Since September, I've been studying at the Center for Computer Research in Music and Acoustics at Stanford University. You might know it better as CCRMA (pronounced "karma"). CCRMA was founded by the legendary John Chowning who discovered/invented FM Synthesis and formed the world of computer music into what it would become. The work done in the early days of CCRMA and at the Stanford Artificial Intelligence Labratory (SAIL) before that shaped modern music and enabled the creations of the sounds we hear in music every day.

October 26 and 27 was Triple CCRMAlite, a celebration of 50 years of computer music at Stanford, 40 years of CCRMA, and John Chowning's birthday. There was a concert at the Bing Concert Hall on Sunday afternoon and a research symposium the next day, followed by a smaller concert. Outside of the Sunday concert was "science fair" hosted by Bay Area Science Festival. To my surprise, I had some work presented!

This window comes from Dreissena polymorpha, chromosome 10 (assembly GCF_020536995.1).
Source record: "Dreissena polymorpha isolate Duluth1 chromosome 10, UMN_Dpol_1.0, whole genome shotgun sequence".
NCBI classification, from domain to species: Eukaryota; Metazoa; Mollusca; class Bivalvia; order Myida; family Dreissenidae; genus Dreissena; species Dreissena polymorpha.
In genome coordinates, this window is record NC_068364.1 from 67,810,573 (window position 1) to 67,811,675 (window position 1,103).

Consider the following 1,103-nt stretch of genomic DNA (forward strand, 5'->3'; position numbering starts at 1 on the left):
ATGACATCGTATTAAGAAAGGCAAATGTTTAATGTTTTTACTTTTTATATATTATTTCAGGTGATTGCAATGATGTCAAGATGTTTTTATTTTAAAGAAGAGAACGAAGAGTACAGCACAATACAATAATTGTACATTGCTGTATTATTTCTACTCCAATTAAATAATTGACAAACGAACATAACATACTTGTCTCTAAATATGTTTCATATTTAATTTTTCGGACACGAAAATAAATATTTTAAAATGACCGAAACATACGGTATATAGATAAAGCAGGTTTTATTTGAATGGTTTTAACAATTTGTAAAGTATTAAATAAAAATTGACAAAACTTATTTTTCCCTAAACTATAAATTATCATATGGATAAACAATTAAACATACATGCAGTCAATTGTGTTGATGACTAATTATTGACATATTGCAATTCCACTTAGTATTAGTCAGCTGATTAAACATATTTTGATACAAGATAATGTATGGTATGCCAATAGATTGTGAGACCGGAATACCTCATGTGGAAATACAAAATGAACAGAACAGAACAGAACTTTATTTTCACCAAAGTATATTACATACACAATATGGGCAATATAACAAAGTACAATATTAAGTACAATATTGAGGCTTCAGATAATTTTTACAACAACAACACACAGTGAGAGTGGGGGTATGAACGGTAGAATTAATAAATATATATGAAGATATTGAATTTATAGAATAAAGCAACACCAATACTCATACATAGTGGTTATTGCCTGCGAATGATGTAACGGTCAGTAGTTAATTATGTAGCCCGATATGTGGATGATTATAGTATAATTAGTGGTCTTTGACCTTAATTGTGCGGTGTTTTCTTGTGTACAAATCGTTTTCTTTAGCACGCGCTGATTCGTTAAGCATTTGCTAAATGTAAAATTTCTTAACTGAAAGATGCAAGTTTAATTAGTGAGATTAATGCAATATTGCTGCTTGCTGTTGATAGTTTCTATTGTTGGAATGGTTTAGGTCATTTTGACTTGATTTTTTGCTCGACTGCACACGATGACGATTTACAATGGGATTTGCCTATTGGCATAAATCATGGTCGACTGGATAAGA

My MUSIC 220A course had a homework assignment about Data Sonification. I chose two particular data sets that held some gravity in order to get the most out of the project. Those data sets were the NYMEX Oil Futures out of Cushing, Oklahoma between 2004-2009 and the deaths and casualties in the War in Afghanistan over the same period. The end product is haunting.

Listen here:

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